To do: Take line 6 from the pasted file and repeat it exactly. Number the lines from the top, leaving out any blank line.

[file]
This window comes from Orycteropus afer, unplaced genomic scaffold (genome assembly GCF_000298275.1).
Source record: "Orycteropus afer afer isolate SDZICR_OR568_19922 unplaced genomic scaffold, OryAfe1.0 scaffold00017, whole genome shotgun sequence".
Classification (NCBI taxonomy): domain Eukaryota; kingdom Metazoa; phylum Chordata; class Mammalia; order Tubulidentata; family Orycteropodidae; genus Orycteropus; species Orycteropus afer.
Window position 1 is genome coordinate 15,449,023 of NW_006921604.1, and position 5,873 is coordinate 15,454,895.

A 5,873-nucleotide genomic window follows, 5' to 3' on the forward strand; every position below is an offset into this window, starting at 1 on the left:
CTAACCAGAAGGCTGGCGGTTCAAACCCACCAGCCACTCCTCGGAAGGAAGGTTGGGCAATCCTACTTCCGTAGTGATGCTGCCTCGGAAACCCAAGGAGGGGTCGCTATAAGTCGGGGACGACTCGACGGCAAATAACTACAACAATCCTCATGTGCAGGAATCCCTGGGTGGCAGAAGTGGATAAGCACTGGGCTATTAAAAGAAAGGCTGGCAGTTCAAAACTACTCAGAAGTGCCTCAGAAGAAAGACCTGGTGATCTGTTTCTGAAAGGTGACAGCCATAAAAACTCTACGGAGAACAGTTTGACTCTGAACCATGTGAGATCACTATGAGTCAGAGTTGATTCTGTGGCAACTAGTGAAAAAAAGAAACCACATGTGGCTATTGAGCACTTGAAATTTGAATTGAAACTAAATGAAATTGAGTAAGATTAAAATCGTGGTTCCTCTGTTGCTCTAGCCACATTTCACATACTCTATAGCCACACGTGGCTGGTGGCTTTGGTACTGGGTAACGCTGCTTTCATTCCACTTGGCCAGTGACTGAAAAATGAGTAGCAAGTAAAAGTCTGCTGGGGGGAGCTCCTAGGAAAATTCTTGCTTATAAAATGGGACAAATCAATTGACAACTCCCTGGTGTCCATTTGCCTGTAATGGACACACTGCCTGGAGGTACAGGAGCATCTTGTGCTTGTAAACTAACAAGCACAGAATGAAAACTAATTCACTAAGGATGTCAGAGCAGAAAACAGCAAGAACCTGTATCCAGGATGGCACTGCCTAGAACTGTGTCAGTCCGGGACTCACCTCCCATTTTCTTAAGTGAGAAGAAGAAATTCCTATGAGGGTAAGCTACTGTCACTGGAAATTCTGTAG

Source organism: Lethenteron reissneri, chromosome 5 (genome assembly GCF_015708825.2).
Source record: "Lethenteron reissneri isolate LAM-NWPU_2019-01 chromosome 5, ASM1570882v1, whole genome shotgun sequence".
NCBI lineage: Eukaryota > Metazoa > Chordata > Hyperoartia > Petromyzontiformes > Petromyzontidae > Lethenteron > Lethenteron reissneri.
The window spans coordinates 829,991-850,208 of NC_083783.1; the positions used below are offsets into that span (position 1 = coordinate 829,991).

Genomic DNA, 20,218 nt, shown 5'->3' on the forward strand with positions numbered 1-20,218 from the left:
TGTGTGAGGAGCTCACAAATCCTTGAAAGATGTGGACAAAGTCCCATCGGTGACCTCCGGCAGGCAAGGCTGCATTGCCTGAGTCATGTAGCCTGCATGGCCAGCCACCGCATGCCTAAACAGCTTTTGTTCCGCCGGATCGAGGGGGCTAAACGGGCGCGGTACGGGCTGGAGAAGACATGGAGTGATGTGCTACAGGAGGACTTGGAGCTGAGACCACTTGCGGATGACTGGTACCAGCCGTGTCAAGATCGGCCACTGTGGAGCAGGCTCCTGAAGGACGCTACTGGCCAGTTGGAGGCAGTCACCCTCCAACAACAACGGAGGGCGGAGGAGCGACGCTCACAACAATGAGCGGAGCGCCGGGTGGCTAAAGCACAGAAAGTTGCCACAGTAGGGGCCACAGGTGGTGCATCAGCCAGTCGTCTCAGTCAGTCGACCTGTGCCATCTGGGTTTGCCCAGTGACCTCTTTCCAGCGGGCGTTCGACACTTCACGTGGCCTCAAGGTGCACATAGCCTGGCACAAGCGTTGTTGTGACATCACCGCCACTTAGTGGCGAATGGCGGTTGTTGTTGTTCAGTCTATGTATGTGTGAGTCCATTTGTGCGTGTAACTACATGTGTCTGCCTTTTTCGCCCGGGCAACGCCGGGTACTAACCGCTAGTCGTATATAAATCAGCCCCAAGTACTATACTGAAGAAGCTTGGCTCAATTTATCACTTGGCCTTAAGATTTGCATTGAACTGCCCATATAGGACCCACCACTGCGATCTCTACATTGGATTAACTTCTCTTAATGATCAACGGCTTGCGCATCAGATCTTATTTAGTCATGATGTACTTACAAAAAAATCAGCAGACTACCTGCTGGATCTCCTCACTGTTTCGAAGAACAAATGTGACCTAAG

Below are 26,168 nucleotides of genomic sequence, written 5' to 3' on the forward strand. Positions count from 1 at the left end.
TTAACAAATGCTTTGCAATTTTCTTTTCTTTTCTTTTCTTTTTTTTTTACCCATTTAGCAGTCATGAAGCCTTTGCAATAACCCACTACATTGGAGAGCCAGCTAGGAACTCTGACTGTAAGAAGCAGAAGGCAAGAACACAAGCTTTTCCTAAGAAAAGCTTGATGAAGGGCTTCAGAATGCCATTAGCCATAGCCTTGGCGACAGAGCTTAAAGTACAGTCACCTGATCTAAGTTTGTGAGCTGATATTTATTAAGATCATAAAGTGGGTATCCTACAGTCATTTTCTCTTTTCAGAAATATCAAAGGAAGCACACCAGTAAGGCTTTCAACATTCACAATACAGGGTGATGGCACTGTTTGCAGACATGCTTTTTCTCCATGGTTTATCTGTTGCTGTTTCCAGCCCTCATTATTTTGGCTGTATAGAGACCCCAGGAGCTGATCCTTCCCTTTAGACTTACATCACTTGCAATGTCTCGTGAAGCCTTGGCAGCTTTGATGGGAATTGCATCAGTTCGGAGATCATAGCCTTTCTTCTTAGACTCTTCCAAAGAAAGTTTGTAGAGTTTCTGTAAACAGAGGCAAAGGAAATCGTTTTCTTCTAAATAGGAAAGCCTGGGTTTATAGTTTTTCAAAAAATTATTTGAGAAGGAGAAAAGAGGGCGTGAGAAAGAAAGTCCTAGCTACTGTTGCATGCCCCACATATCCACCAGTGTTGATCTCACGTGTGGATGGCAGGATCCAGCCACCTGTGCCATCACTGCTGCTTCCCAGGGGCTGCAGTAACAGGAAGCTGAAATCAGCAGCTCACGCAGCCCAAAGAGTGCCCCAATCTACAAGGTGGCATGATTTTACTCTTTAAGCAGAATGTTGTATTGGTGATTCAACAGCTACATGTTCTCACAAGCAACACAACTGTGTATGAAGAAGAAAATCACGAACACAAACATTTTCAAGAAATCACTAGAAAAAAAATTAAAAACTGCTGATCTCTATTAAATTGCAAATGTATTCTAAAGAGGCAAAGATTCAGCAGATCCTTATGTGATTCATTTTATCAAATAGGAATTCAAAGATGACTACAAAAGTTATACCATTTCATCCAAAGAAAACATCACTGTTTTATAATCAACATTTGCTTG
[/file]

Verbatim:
CTAACCAGAAGGCTGGCGGTTCAAACCCACCAGCCACTCCTCGGAAGGAAGGTTGGGCAATCCTACTTCCGTAGTGATGCTGCCTCGGAAACCCAAGGAGGGGTCGCTATAAGTCGGGGACGACTCGACGGCAAATAACTACAACAATCCTCATGTGCAGGAATCCCTGGGTGGCAGAAGTGGATAAGCACTGGGCTATTAAAAGAAAGGCTGGCAGTTCAAAACTACTCAGAAGTGCCTCAGAAGAAAGACCTGGTGATCTGTTTCTGAAAGGTGACAGCCATAAAAACTCTACGGAGAACAGTTTGACTCTGAACCATGTGAGATCACTATGAGTCAGAGTTGATTCTGTGGCAACTAGTGAAAAAAAGAAACCACATGTGGCTATTGAGCACTTGAAATTTGAATTGAAACTAAATGAAATTGAGTAAGATTAAAATCGTGGTTCCTCTGTTGCTCTAGCCACATTTCACATACTCTATAGCCACACGTGGCTGGTGGCTTTGGTACTGGGTAACGCTGCTTTCATTCCACTTGGCCAGTGACTGAAAAATGAGTAGCAAGTAAAAGTCTGCTGGGGGGAGCTCCTAGGAAAATTCTTGCTTATAAAATGGGACAAATCAATTGACAACTCCCTGGTGTCCATTTGCCTGTAATGGACACACTGCCTGGAGGTACAGGAGCATCTTGTGCTTGTAAACTAACAAGCACAGAATGAAAACTAATTCACTAAGGATGTCAGAGCAGAAAACAGCAAGAACCTGTATCCAGGATGGCACTGCCTAGAACTGTGTCAGTCCGGGACTCACCTCCCATTTTCTTAAGTGAGAAGAAGAAATTCCTATGAGGGTAAGCTACTGTCACTGGAAATTCTGTAG